Tim Leeds Havre Daily News firstname.lastname@example.org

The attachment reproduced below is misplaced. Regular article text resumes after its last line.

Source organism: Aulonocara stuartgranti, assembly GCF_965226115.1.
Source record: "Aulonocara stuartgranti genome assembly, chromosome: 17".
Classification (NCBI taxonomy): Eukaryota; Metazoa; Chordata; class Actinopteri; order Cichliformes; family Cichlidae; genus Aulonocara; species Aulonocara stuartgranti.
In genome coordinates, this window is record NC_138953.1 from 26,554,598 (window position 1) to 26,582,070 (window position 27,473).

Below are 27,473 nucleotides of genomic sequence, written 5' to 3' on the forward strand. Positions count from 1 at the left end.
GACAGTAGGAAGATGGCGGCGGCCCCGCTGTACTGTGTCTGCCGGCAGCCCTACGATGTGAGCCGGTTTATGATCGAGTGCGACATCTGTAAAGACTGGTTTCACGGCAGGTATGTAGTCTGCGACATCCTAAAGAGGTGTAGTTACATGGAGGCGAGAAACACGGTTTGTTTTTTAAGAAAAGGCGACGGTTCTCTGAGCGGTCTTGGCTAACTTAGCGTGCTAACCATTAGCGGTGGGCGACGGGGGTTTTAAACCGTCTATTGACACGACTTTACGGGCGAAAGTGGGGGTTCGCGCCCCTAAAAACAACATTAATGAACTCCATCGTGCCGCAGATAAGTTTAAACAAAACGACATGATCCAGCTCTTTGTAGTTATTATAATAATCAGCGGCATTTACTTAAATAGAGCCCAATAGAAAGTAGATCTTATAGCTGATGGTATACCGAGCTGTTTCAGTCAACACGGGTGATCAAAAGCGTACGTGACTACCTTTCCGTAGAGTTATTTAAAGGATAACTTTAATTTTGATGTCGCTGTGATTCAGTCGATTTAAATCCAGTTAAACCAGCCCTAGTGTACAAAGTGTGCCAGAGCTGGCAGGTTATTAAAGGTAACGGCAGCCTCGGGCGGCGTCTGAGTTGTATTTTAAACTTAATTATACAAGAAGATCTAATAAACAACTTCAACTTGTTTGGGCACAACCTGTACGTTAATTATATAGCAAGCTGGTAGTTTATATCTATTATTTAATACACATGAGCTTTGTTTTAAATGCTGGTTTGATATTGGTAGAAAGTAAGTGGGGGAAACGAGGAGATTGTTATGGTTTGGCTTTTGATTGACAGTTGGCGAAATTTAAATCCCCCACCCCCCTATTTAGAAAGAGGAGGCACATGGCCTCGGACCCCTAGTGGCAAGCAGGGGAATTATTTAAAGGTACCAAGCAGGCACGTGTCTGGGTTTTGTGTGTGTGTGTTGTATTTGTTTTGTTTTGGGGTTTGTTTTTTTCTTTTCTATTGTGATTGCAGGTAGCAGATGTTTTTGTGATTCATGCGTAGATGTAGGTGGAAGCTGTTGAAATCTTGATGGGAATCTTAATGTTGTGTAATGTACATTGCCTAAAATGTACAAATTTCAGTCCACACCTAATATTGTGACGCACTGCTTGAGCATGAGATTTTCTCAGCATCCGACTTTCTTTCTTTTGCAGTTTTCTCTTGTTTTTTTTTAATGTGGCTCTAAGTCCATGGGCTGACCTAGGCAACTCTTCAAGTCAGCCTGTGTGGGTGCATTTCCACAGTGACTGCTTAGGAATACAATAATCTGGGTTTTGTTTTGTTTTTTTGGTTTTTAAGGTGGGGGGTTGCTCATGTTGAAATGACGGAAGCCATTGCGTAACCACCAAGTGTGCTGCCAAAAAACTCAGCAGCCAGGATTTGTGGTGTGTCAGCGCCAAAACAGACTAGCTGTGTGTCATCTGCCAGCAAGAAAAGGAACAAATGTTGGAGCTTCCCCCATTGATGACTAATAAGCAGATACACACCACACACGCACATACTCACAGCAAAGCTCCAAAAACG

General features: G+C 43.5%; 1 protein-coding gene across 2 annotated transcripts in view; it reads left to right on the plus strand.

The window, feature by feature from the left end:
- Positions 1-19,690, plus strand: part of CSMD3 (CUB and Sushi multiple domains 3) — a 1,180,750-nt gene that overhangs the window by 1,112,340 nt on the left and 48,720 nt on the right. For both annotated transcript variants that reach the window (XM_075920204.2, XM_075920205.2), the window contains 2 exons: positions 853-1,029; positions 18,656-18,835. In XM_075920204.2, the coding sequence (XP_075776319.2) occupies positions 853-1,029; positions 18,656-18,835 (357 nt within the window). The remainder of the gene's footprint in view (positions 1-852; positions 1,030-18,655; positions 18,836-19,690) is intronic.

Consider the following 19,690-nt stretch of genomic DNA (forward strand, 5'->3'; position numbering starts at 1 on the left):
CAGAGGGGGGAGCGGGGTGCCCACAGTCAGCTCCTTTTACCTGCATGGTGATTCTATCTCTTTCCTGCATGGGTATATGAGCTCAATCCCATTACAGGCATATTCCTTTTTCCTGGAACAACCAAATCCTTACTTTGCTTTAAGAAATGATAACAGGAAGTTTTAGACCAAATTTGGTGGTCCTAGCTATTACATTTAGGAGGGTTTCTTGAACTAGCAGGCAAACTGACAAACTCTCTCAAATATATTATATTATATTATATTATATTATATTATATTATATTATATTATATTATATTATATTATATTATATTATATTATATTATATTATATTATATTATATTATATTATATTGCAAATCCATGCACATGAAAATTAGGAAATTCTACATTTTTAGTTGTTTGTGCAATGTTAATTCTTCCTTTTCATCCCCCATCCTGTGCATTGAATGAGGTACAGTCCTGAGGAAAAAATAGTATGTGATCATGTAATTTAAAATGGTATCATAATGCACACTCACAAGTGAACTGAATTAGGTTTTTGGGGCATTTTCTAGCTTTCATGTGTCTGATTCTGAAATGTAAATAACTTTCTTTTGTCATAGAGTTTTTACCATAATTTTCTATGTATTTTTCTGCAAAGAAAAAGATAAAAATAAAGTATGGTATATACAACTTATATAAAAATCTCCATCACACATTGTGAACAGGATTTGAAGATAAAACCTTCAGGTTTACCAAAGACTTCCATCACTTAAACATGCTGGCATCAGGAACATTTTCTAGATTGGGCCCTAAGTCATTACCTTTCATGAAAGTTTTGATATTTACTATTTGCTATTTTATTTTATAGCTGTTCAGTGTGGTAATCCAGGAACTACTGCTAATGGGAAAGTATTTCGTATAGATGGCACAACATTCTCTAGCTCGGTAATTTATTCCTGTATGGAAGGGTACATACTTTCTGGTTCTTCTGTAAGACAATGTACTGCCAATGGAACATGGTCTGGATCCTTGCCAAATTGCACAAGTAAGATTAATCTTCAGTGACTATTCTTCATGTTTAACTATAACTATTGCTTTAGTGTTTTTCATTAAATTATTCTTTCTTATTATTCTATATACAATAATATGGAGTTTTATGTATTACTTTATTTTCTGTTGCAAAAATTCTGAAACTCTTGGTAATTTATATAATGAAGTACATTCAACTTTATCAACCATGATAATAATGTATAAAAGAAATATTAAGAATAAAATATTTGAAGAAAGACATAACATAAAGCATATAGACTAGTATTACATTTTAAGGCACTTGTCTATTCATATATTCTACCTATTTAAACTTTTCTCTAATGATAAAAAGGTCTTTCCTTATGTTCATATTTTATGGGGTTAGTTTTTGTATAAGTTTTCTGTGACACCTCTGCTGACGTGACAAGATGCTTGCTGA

The local airport board is holding a public meeting early Thursday to look for ideas on how to meet federal requirements. Failure to do so could could result in losing local airline service. “It could mean we wouldn't have an airline, and if we lose it, it would never come back,” Bob Breum, Havre City-County Airport board chair, said Monday. A meeting will begin at Havre City Hall at 7 a.m. Thursday to try to find ways to meet the requirements. “Hopefully, we can come up with some solutions,” he said. Breum said the Federal Aviation Administration has sent a letter to the airport saying it is not in compliance with some parts of federal requirements. The letter gives a deadline at the end of this month to correct many of the deficiencies. While some of the problems in the report already have been corrected, Breum said, some will require an increase in staffing the airport can’t afford under its budget. “The biggest thing is we need more people out there and money,” Breum said. “We’re like everybody else, we don’t have money.” The requirements include having staff members at the airport for security, inspections, snow removal and fire protection. “In order to meet all that, we just have to have the manpower to do it, he said. The airport now is staffed by its manager, a position which Havre’s mayor-elect Tim Solomon is filling while permanent manager Bill Arvin is deployed to Iraq. Breum added that the work done at the airport has been excellent, despite the letter sent by the FAA. “Personally, I think the airport is in the best shape it’s ever been,” he said. Breum said that unless the airport meets all federal requirements which have been increasing over the years the worse-case scenario would be losing its classification allowing airline service. Havre already experienced that last year, when the company that had been providing the federally subsidized Essential Air Service to Havre, Big Sky Airlines, canceled its service and went out of business. Great Lakes Airlines of Wyoming then was awarded the contract for Montana, but was unable to provide flights at first, citing increasing costs and difficulty finding pilots and aircraft. It began service in Havre in February, moving up to running two flights a day in April most days of the week. Monica Taylor of Great Lakes Airlines said that, from February through October, the airline has transported 544 passengers on the Havre route. The route had a high of 91 passengers in August. Total ridership In November was not available this morning. Community leaders have said keeping the service is crucial for the future of the area. “The airport is vital to community growth,” Debbie Vandeberg, executive director of the Havre Area Chamber of Commerce, said Monday. Vandeberg said the air service is used by local business people to make it to meetings, used by residents as a means of transportation, and is an important asset for employers trying to recruit workers. The budget for the airport generally runs through grants, leases and fees. The budget for fiscal year 2009-10 is set at almost $337,000, with $230,000 of that from an FAA grant for runway improvements and maintenance. Other income includes hangar rentals, leases and crops harvested from airport land the crops did not provide as much as hoped for this year, Breum said. Hill County Commissioner Kathy Bessette, who sits on the airport board, said the city and county do provide some money for the airport budget, although it is a small percentage. That includes each entity providing $3,500 for this year’s budget to provide a match for grant funding. Bessette said the county has budgeted $13,089 in property tax revenue for airport expenses, or .43 of one mill. The county also has budgeted $4,079 in non-tax revenues, which includes oil and gas royalties. This year, those revenues have gone down and still could decrease, she added. She said the airport board can find money, such as through the state Aeronautics Board, although that typically is for specific projects. “There are other ways of digging up money, but we always have to pay it back,” Bessette said.